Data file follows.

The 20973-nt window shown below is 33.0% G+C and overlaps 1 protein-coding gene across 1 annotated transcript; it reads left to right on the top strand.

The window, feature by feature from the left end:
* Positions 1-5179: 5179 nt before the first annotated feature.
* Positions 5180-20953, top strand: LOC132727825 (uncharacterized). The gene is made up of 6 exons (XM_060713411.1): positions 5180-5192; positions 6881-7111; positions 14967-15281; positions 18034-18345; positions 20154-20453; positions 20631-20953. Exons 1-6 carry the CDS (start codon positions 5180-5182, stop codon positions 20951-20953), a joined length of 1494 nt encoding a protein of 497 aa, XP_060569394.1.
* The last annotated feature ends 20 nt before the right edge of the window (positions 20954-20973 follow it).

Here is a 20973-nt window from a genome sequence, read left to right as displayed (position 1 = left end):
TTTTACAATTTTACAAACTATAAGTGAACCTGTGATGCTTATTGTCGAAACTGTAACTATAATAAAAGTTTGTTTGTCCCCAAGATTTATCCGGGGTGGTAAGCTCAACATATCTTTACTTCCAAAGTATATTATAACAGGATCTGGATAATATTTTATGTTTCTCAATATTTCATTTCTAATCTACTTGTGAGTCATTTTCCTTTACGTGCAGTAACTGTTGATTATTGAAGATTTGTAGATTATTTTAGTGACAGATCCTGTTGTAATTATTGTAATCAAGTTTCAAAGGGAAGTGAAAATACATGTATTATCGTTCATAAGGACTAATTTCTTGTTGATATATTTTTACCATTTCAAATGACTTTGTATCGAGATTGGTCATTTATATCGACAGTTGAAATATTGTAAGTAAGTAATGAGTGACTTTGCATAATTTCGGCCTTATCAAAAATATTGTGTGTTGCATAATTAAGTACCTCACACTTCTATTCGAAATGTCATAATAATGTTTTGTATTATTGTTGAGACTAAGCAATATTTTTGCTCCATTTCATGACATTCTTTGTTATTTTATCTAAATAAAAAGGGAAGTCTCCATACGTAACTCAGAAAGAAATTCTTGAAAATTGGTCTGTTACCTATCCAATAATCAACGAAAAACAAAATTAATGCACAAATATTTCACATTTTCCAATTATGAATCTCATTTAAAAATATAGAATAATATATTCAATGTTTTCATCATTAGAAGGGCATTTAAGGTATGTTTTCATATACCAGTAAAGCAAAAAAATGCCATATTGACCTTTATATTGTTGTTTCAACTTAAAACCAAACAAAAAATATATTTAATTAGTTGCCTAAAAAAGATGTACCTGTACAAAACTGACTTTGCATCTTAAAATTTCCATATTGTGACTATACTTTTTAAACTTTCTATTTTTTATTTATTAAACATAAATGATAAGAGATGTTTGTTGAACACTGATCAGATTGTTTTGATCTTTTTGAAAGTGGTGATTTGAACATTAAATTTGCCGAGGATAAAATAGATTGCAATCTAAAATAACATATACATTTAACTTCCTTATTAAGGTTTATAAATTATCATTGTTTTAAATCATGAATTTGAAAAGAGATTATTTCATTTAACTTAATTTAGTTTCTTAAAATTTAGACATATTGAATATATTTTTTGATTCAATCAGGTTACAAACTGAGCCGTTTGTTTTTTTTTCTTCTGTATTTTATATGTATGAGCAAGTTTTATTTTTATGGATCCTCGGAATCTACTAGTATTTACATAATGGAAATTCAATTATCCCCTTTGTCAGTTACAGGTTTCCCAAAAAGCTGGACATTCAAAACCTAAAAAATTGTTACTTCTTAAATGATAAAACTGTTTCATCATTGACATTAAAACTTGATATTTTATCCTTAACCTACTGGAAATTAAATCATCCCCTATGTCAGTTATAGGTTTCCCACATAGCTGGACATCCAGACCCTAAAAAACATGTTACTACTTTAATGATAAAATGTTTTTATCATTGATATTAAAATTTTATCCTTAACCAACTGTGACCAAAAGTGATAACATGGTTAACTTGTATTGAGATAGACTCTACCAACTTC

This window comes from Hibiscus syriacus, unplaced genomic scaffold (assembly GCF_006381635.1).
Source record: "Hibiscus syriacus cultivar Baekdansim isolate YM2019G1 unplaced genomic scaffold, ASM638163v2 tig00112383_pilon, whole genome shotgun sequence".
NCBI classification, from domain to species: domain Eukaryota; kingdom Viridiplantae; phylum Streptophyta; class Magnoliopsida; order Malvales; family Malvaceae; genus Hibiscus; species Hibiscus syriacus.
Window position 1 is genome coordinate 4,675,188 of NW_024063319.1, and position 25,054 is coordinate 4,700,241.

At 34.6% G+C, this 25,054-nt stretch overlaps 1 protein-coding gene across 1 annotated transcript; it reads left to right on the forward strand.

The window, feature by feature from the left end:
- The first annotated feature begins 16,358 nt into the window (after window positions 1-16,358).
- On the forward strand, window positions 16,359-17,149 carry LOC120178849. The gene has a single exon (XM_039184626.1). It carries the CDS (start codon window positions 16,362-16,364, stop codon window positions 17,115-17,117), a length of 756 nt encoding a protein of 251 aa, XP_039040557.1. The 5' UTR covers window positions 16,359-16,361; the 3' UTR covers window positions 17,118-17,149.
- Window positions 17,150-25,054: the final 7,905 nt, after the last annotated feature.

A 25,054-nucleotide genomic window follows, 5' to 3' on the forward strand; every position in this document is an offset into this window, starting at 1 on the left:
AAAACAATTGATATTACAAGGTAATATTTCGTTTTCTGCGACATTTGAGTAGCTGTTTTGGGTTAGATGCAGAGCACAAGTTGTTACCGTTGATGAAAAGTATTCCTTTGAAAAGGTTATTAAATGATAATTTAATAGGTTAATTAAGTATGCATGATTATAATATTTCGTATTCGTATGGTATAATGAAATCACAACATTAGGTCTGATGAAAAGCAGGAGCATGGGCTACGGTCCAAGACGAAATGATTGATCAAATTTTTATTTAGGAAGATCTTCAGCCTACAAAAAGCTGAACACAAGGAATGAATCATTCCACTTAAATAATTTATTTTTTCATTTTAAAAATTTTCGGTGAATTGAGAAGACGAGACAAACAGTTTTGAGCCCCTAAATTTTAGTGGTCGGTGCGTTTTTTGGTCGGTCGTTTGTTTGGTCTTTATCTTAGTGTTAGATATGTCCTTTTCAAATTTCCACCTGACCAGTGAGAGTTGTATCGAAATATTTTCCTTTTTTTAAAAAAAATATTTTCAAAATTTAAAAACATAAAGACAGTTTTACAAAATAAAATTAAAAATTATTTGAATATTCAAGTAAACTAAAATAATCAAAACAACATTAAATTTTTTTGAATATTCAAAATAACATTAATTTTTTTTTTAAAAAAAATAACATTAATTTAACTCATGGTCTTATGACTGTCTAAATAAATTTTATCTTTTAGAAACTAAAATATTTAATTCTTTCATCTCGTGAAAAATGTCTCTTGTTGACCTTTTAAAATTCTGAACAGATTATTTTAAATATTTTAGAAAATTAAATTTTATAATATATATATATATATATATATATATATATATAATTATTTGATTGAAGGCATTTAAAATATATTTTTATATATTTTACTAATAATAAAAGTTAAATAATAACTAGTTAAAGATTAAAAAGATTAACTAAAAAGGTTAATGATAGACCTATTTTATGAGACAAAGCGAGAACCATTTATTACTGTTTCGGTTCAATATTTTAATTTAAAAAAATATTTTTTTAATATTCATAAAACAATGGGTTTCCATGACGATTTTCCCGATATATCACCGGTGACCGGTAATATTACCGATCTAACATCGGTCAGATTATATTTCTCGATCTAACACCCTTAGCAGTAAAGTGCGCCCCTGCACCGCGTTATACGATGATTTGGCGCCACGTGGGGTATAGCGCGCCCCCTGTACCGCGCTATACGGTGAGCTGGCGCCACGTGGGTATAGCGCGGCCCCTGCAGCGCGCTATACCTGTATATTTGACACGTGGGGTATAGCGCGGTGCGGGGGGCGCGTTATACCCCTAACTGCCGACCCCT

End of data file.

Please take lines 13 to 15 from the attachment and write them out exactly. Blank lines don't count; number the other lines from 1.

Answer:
The window, feature by feature from the left end:
- The first annotated feature begins 16,358 nt into the window (after window positions 1-16,358).
- On the forward strand, window positions 16,359-17,149 carry LOC120178849. The gene has a single exon (XM_039184626.1). It carries the CDS (start codon window positions 16,362-16,364, stop codon window positions 17,115-17,117), a length of 756 nt encoding a protein of 251 aa, XP_039040557.1. The 5' UTR covers window positions 16,359-16,361; the 3' UTR covers window positions 17,118-17,149.